This is obviously the source of disagreement. I don't think he was doing this MERELY 'for show' in order to garner support from his electorate. If that were the case he could have simply sent out a letters to his constituents expressing his dislike of A.L. and his views, or perhaps expressed the same via the local newspaper. That's what politicans normally do when addressing a specific target constituency. Danby did NOT do this. He addressed the publisher explicitly and made a direct appeal to not publish. Thus, the reason you have supplied for being "absoluely certain" is less plausible than the alternative.

Sunday, February 05, 2006 11:30:00 pm  
Blogger James Waterton said...

Even if the publisher listened to Danby (or anyone else who made such a demand) and decided not to publish the book, that STILL does not constitute an extinguishment of free speech! Neither Antony nor anyone else has an inalienable right to have a book published by a third party! And there is no reason why a company cannot go back on its initial decision to support an author - there may be consequences due to contractual arrangements, granted - but a publisher is under no obligation to publish a book. This is so incredibly obvious it's scary.

"That's what politicans normally do when addressing a specific target constituency."

One size does not fit all. You have absolutely no basis to make such a claim. If anything, constituents like their representatives to be proactive. Especially over an issue like this.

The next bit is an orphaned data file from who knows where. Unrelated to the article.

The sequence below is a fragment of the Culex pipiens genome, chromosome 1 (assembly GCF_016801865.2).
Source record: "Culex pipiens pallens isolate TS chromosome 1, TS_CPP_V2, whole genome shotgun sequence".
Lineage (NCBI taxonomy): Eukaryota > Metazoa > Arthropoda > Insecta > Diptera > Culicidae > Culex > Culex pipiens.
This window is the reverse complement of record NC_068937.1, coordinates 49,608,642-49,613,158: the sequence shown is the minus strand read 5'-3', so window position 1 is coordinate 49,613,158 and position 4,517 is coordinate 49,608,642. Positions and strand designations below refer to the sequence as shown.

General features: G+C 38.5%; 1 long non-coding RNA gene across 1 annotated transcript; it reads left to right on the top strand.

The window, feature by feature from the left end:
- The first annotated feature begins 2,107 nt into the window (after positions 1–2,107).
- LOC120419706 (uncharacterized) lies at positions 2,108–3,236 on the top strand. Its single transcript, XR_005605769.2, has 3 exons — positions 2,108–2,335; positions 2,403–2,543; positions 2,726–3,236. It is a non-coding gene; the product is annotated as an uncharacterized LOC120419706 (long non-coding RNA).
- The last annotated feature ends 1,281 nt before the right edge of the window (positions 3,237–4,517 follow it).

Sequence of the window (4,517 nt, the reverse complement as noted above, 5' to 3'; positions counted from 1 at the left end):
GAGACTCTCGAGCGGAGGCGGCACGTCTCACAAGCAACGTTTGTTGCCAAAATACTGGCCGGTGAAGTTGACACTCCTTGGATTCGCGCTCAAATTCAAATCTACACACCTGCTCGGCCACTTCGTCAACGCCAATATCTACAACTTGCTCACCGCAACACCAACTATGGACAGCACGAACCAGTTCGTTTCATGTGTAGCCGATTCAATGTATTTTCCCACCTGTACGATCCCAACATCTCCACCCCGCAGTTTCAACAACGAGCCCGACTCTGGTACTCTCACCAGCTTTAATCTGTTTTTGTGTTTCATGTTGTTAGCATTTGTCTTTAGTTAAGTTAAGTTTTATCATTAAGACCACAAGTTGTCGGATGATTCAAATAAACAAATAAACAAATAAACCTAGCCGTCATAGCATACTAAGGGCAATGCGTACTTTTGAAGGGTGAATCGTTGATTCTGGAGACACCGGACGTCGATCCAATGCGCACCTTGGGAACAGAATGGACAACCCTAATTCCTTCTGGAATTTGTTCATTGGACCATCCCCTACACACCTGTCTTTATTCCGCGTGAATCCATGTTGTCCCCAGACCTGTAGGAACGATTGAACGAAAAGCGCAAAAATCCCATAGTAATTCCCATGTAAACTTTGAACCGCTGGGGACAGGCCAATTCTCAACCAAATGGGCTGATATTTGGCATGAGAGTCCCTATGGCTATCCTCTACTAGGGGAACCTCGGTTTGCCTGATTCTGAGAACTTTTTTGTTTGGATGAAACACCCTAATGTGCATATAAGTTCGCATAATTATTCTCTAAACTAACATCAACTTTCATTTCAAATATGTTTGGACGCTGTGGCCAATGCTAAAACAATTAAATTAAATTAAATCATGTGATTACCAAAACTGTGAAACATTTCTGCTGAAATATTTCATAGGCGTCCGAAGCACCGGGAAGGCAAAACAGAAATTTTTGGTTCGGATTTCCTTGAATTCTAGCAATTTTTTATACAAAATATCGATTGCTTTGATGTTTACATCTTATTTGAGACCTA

Monday, February 06, 2006 1:07:00 am  
Blogger Edward Mariyani-Squire said...

James Waterton said...
"Even if the publisher listened to Danby (or anyone else who made such a demand) and decided not to publish the book, that STILL does not constitute an extinguishment of free speech! Neither Antony nor anyone else has an inalienable right to have a book published by a third party!"

Nice try to shift to the publisher. We're talking about the actions and intentions of DANBY here. He attempted to ensure that someone else's views didn't see the light of day because he didn't like them. Because that it is the situation, bring in hypotheticals about autonomous decisions of the publisher is irrelevant.

"constituents like their representatives to be proactive."

And another ferfy - this time about the role of political representatives: Representatives have an obligation to protect the interests of their constituents - but as noted in Liberalism 101 above - they does not extend to curtailing the basic rights (such as speech) of others.

What is scary is how apparent defenders of free speech can abandon the principle so easily when the speech is about something they disapprove of.

Thursday, February 09, 2006 3:36:00 am